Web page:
Agnes Batory & Sara Svensson
Involving people in policy-making is generally a good thing. Policy-makers themselves often pay at least lip-service to the importance of giving citizens a say. In the academic literature, participatory governance has been, with some exaggeration, almost universally hailed as a panacea to all ills in Western democracies. In particular, it is advocated as a way to remedy the alienation of voters from politicians who seem to be oblivious to the concerns of the common man and woman, with an ensuing decline in public trust in government. Representation by political parties is ridden with problems, so the argument goes, and in any case it is overly focused on the act of voting in elections – a one-off event once every few years which limits citizens’ ability to control the policy agenda. On the other hand, various forms of public participation are expected to educate citizens, help develop a civic culture, and boost the legitimacy of decision-making. Consequently, practices to ensure that citizens can provide direct input into policy-making are to be welcomed on both pragmatic and normative grounds. Continue reading How not to conduct a consultation – and why asking the public is not always such a great idea
Pau Alarcón, Carol Galais, Joan Font and Graham Smith
The economic crisis has led to challenges across a whole host of policy areas. But what has been its effect on citizen participation in political decision making?
When we think about the pros and cons of citizen involvement in political decision-making, questions arise about competence and motivation. On the one hand, there is the question of the competence of citizens in making well-considered decisions. On the other hand, will politicians implement or ignore citizens’ proposals? Continue reading When austerity knocks, what happens to public participation?
Peter John and Gerry Stoker
Policies that promote behaviour change are not so controversial as we move towards the third decade of the twenty first century. The question that matters now is how to ensure that behaviour change policies work and match an increasingly assertive democratic culture among citizens. Our solution is to build on past successes and to move towards something we label “nudge plus”. Continue reading Nudge Plus: How behaviour change policies can build on their success by recognizing their failings
Beatriz Cuadrado-Ballesteros and Noemí Peña-Miguel
Privatisation may be defined as the sale of shares of state-owned enterprises (SOEs) to private investors, resulting in the transference of the property and the decision-making capability from the public to the private sector. Privatisations have always been controversial reforms, from the first ones developed by the Thatcher government in 1979, until now, when the Troika has pushed through privatisation programmes in EU member states that suffered financial problems during the last crisis. Continue reading Does privatisation reduce public deficits?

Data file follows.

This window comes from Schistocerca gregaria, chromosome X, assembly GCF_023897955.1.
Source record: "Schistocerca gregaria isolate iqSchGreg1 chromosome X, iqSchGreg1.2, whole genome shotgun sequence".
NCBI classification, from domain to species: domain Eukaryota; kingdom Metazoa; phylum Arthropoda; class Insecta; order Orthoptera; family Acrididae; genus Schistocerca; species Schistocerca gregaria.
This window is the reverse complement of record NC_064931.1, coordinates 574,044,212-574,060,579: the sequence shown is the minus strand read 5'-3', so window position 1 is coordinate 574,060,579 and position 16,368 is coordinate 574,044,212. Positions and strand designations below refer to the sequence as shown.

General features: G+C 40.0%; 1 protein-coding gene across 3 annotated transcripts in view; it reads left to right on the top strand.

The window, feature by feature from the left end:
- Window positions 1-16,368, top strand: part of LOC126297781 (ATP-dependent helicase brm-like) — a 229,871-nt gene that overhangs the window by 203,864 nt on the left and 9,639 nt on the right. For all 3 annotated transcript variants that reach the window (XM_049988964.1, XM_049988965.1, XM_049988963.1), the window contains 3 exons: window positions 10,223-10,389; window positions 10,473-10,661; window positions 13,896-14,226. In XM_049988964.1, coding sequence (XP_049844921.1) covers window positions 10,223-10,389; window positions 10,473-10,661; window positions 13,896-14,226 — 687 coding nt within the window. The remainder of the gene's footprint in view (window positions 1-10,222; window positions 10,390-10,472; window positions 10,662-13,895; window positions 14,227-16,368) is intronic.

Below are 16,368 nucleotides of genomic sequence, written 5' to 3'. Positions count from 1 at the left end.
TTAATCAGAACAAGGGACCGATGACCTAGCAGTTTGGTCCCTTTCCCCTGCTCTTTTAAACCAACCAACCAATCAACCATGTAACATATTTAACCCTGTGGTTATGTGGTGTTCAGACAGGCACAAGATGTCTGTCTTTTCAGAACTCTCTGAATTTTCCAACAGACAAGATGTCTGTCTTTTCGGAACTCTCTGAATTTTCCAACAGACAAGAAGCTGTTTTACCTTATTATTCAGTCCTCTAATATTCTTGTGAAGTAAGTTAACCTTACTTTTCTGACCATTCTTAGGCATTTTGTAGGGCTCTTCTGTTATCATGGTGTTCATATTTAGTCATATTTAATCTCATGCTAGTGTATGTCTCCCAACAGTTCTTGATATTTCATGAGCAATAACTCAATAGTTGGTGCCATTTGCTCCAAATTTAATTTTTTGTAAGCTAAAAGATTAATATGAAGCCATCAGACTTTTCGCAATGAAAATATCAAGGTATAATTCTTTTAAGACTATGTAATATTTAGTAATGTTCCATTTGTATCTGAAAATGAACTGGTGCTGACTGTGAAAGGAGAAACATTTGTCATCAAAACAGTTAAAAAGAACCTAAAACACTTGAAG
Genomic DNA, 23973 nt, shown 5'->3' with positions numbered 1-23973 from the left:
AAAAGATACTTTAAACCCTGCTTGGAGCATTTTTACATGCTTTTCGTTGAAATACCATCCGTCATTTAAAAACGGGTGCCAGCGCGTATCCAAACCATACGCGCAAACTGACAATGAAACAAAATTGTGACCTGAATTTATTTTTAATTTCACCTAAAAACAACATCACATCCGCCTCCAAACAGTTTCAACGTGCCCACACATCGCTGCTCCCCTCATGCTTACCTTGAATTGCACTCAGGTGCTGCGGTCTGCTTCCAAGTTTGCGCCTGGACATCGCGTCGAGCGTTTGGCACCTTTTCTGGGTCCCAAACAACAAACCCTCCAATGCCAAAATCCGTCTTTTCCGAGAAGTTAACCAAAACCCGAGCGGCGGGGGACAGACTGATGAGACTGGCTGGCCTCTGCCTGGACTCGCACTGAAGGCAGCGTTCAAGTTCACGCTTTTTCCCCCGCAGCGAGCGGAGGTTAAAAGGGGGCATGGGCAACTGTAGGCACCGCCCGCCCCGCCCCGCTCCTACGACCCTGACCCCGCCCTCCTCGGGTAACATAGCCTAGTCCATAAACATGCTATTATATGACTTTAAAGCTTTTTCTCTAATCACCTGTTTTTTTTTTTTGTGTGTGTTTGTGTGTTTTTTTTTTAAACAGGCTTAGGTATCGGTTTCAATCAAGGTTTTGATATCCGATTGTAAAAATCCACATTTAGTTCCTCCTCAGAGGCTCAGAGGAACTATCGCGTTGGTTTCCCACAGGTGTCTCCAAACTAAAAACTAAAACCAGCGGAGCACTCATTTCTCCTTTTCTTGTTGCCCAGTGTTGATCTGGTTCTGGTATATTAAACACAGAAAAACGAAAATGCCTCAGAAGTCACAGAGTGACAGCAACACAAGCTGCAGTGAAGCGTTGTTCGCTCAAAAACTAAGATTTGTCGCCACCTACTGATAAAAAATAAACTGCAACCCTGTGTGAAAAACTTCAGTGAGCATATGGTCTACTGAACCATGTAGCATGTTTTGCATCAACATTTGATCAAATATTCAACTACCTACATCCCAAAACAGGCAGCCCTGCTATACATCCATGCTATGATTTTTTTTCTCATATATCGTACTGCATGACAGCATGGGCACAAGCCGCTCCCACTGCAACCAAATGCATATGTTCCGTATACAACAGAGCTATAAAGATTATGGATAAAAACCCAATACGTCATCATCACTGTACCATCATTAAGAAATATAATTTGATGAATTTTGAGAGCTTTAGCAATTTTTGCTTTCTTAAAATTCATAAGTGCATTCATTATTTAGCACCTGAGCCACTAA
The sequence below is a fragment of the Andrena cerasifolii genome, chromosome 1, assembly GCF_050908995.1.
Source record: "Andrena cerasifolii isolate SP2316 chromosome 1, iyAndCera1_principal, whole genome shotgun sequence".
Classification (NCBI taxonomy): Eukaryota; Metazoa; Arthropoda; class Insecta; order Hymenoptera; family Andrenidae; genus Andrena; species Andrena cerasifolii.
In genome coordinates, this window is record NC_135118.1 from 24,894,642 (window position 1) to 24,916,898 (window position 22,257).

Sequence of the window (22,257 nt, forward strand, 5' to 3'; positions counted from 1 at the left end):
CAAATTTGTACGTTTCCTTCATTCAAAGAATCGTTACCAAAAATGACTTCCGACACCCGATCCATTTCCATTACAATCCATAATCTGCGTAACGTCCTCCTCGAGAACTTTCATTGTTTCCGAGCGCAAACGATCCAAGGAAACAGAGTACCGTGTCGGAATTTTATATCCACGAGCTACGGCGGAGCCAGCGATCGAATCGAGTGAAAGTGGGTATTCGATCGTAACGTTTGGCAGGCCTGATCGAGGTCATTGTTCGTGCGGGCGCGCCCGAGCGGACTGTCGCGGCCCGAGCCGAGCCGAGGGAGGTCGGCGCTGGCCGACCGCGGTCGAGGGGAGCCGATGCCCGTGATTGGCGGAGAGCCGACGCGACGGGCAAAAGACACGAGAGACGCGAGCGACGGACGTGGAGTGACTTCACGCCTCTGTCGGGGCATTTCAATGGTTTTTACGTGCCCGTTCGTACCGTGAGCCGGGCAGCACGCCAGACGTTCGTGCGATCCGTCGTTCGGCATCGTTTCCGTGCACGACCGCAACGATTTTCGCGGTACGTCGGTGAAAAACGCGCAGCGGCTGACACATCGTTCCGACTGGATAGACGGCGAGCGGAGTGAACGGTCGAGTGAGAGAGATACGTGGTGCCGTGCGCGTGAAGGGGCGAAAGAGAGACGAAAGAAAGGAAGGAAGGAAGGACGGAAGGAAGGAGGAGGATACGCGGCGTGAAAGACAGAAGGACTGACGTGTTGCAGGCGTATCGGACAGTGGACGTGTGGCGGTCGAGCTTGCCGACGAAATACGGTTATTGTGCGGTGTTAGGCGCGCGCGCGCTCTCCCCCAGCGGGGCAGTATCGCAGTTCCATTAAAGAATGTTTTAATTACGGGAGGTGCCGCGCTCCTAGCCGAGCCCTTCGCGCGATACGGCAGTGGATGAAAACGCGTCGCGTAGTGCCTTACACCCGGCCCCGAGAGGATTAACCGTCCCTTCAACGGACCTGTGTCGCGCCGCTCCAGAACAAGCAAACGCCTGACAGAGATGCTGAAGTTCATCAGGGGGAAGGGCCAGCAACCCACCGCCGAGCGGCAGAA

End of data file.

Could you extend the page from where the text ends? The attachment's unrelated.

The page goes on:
My name is Oli, I am currently studying for a BSc Social Policy (2nd year). I am passionate about issues surrounding inclusion and access in higher education, as well as contemporary challenges facing the welfare state.
I was delighted and surprised to receive the award for the ‘Best Undergraduate Public Policy student essay’. It has given me real confidence in my written voice and ability to comment on policy debates.
In brief, my essay reflects on the relative merits of choice and voice as mechanisms for improving policy outcomes and public service quality. My reading led me to be fairly critical of both mechanisms. Instead, I argue that more privileged social groups are better placed to exercise choice and to make their voice heard. Overall, I advocate voice mechanisms, drawing on the potential of participatory innovations to improve policy outcomes for the greatest number of people. Continue reading Winner of our 2019 BSc Social Policy essay prize on Understanding Public Policy
Simon Bishop and Justin Waring
Cutting ribbons on gleaming new buildings, politicians have long sought to bolster their public image through association with new facilities developed as the flagships of public service reform. ‘Out with the old and in with the new’ is the clearly intended message. But beyond rhetoric of ‘cutting edge design’ and ‘state of the art working’, there is very rarely any deeper conversations of how new buildings affect the lives of the employees and members of the public who use them daily. Even within more detailed deliberations over new facilities by planners and service managers, the focus tends to be on how new spaces are going to work functionally – cost, technical and ergonomic features of building projects are the predominant concerns. Continue reading Looking into the hybrid spaces of public service reform – what are the implications for staff and users?
Huanming Wang, Bin Chen, Wei Xiong and Guangdong Wu
Over the past three decades, many developed and developing countries have witnessed the increasing provision of public goods and services through private firms. With the New Public Management movement, state monopolies in many infrastructure sectors have been relaxed and privatization has been utilized as an alternative way of delivering public services. Private-capital investment has been allowed to build, operate and maintain components of the infrastructure through various types of cooperation between the public and private sectors. As a result, public-private partnerships (PPPs) have become a prominent part of the local government landscape. Advocates have emphasized the advantages of private investment in PPP infrastructure projects: enhanced efficiency, cost savings, improved effectiveness, better quality of services, and reduced government overheads.
Continue reading Do contract characteristics impact on private investment in public-private partnerships? Evidence from China